Tooling such as the tooling 21 (FIG. 1) is located at station IV and forms a bubble in the can end and at station V the bubble is converted into a button or hollow rivet by suitable tooling. The can end is scored at station VI and at station VII a tab is applied to the can end and the rivet is staked to clamp the tab to the can end. A panel is formed in the can end at station IX and at station X suitable detecting equipment is located for the purpose of detecting the presence or absence of a tab on the can end. At station XII, can ends not having tabs thereon are automatically rejected by suitable automatic equipment and at station I an unloading apparatus such as the unloading apparatus shown in my copending application is provided to remove the completed easy-opening can end from the dial plate 17.

The machine 11 includes a ram 53 mounted for vertical reciprocating movement. The ram 53 is driven by a motor 15 and includes a punch holder 55 (FIG. 1) to which some of the tooling is mounted. Other of the tooling 21 is suitably conventionally mounted on the die shoe 31.

A portion of the tab die 23 is shown in FIG. 3. Basically, the tab die 23 includes a series of punches and dies with FIG. 3 illustrating only a punch 57 attached to the punch holder 55 and a die 59 attached to the die shoe 31. A thin strip 61 of sheet metal tab stock is advanced by suitable means in step by step fashion to the various punches and dies which perform work operations thereon to produce a tab 63 (FIG. 4) which may be of the configuration shown in FIG. 4 or any other desired tab form. Although the tab 63 may be formed in a single hit, thereby necessitating'only a single punch and die, in the usual instance, several punches and dies are required for carrying out the several work operations necessary for forming of the tab. Movement of the punch 57 relative to the die 59 is guided by a guide pin 65 which rides in a guide sleeve 67.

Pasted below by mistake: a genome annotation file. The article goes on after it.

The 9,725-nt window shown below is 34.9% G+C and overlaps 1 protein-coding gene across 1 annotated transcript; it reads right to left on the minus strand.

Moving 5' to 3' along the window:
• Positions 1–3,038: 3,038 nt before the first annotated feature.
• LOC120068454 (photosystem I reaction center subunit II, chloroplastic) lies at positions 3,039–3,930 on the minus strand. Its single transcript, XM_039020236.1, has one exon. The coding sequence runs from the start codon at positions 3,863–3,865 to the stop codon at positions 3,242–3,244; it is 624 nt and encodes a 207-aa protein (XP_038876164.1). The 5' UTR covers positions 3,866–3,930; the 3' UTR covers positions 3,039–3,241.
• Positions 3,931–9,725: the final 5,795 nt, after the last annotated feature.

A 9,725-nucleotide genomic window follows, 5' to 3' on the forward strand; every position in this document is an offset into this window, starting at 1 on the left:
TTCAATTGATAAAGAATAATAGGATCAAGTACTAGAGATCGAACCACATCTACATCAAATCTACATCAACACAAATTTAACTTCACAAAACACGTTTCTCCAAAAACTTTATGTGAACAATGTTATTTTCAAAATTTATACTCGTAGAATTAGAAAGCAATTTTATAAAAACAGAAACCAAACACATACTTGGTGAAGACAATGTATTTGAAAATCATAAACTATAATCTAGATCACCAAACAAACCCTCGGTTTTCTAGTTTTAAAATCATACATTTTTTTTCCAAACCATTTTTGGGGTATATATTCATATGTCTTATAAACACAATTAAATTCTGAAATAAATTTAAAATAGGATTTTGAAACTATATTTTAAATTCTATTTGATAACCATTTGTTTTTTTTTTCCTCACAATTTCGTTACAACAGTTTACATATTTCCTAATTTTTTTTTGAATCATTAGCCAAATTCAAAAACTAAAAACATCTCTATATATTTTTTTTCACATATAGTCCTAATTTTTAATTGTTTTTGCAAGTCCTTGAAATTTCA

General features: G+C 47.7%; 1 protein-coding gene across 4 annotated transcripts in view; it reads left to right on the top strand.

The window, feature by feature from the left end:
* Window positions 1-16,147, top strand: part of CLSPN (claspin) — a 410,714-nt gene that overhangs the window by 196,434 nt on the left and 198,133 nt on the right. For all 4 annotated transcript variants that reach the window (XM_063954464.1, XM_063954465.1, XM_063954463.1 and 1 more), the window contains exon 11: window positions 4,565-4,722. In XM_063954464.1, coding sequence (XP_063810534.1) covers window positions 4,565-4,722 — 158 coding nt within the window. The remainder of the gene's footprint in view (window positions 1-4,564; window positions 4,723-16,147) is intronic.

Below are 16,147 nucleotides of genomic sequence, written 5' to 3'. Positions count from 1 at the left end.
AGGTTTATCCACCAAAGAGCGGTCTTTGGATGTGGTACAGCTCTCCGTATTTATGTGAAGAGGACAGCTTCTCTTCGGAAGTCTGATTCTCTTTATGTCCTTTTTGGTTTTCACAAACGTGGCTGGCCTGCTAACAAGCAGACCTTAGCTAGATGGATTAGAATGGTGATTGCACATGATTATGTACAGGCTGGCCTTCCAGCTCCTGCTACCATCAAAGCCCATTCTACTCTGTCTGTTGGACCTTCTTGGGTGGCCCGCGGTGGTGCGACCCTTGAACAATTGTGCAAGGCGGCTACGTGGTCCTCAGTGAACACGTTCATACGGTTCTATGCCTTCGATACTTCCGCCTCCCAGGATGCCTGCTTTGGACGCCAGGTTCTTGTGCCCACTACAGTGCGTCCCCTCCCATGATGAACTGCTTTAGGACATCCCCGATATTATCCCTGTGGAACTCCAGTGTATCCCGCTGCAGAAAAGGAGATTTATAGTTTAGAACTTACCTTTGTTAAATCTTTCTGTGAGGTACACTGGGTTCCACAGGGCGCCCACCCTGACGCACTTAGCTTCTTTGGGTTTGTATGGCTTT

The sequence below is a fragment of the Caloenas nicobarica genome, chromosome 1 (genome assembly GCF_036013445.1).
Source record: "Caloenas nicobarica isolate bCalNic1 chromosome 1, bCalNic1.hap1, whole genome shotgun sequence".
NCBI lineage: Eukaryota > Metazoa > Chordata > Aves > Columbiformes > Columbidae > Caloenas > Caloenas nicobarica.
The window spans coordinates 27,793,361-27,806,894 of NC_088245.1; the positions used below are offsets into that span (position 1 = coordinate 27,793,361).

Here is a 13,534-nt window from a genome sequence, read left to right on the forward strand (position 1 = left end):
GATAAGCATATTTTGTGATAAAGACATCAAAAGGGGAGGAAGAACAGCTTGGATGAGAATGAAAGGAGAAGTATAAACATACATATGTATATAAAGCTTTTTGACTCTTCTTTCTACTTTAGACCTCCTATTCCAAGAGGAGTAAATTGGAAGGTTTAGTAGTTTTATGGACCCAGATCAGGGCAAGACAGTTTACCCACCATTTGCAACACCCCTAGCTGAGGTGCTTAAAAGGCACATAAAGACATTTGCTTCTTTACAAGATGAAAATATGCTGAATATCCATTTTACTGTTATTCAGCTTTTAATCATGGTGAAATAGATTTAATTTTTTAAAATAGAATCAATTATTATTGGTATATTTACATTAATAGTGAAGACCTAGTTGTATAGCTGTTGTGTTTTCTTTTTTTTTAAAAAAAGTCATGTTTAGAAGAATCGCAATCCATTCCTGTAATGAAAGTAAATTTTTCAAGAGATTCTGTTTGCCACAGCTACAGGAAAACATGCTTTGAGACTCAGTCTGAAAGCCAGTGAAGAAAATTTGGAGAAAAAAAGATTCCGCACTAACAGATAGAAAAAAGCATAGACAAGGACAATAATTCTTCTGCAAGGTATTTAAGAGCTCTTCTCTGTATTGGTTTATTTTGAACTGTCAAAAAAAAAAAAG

The tab feed mechanism 25 receives its power from the gear box 46, another gear box 69 and an intermitter 71 (FIG. 1). As shown in FIGS. 4 and 5, the tab feed mechanism 25 and the intermitter 71 are mounted on a platform 73 which is suitably mounted on the bed 29 of the press. The tab feed mechanism 25 includes a drive shaft 75 which is driven by the intermitter 71 and an indexing wheel 77 mounted on the drive shaft 75 by a pin 78 and retained between a nut 79 and a collar 81 mounted on the drive shaft 75. The drive shaft 75 is suitably supported by bearings 83.

The indexing wheel 77 includes a wheel member 85 having two rows of indexing pins 87 mounted thereon and projecting radially outwardly of the wheel member 85 to expose an end portion of the pins. As shown in FIG. 5, the pins 87 of each row are spaced circumferentially an equal amount around the wheel member 85 and as shown in FIG. 4, the pins of one row are spaced axially along the shaft 75 from the pins of the adjacent row.

The tab die 23 forms the tab 63 in the strip 61 with the tab 63 being integrally joined to the strip 61 by narrow webs 89. The strip 61 is also formed with two parallel rows of spaced apertures 91.